The Sarbanese-Oxley Act and Its Importance in Business
1114 Words5 Pages
If corporate America learned anything in 2001, it was that looks can be deceiving- and also financial statements. In early 2001, Enron was highly regarded as one of the most competitive energy companies in its sector. By December of 2001, Enron collapsed; filing for bankruptcy and eventually losing it’s investors over sixty-three billion dollars, and not to mention the loss of thousands of employee pensions and/or 401 K. This gigantic fallout of Enron was a result of a series of fraudulent transactions stemming to falsifying financial documentation. Unfortunately for the US public and investors, Enron was not acting alone; many companies were found to taking part in similar fraudulent activity. The result of evident Corporate Fraud in America was devastating to the economy. Specifically, the corporate scandals of Enron and such left America’s investors in a crisis of lost confidence; as well as devastating monetary losses to stakeholders across the nation.
The United States Government knew that an investor lack of confidence could hinder or slow the US economy, and because of this took measures to act quickly. Just seven months after the biggest corporate scandal in American history, President Bush signed into law the Sarbanes-Oxley act of 2002 (2002), as well known to be The Public Company Accounting Reform and Investor Protection Act of 2002. The quick and determined passage of this law greatly related to the unethical business practices of company executives, such as falsifying financial transactions and/or documents. The Sarbanes-Oxley act created several reforms in the business world, such as strict penalties for wrong-doing, and new standards for accountability in corporate auditing and financial reporting. T...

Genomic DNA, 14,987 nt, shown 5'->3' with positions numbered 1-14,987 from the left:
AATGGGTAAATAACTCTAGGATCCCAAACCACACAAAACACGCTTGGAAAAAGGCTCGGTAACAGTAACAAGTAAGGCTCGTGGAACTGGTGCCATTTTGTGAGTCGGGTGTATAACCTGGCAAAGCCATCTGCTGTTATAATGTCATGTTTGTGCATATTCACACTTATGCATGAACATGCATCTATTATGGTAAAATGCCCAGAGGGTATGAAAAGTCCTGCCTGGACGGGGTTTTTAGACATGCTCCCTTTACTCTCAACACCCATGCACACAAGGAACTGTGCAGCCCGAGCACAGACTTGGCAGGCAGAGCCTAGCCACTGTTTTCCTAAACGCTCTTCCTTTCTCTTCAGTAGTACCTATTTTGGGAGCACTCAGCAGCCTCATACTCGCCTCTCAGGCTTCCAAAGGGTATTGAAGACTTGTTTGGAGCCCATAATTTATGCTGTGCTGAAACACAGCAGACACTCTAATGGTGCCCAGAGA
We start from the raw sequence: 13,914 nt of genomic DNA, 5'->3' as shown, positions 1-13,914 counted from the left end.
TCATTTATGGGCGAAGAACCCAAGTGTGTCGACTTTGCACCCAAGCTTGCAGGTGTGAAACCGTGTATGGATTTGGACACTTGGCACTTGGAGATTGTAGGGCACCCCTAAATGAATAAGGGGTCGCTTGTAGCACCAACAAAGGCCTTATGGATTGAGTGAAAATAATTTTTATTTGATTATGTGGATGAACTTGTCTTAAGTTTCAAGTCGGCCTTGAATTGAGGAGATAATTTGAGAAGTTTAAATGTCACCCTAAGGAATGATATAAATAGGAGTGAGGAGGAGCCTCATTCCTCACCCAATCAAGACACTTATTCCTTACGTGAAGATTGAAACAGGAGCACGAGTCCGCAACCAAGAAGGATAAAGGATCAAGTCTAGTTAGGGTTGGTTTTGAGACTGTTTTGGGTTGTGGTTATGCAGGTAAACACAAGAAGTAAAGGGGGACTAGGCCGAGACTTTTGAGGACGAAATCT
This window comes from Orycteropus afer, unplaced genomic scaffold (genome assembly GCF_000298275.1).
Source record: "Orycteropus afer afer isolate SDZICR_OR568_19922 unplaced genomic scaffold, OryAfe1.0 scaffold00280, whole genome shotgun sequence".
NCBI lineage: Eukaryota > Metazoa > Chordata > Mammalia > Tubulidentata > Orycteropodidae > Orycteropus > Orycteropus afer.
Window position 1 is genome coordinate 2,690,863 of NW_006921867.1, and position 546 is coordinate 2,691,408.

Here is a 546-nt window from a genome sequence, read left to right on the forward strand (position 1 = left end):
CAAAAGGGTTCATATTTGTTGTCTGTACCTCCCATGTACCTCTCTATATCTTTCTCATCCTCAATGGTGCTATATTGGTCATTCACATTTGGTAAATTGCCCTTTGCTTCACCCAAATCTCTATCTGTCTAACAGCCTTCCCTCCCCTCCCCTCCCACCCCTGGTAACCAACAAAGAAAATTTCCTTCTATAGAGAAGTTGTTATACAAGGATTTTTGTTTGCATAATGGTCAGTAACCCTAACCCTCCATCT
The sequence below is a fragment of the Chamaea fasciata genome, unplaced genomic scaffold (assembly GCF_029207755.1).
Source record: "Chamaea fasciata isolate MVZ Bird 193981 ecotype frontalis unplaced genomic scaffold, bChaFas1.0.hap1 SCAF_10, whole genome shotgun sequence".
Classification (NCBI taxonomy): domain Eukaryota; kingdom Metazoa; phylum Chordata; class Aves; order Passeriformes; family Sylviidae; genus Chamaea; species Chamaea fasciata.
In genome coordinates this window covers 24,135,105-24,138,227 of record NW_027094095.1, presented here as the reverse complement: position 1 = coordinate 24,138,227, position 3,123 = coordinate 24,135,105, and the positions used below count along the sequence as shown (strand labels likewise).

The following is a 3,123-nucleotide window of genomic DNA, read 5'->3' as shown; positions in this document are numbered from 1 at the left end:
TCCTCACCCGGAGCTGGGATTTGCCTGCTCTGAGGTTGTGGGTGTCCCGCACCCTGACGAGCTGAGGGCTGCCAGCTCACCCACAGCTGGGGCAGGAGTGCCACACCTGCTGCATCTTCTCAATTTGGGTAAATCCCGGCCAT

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...xample, before Sarbanes-Oxley, a pathetic ONE percent of analysts would recommend investors to sell asset shares. Just 2 years after SOX, the number was past 20 percent! (Forbes). In just 2 years, the asset sell rating spiked over 2,000%; this represents a collective impact of both corporate executives, and auditors/regulators toward a more ethical and responsible business environment. Before Sarbanes-Oxley passage in 2002, many executives and analysts would have no incentive to report a sell rating, and just continue to bask in greed. In just two years, the new strict penalties of Sarbanes-Oxley evidently already leveled the playing field. This statistic is just one impact of several that Sarbanes-Oxley has left upon the business world. I would like to individually briefly discuss the 11 requirements of Sarbanes-Oxley compliance, and the resulting impact.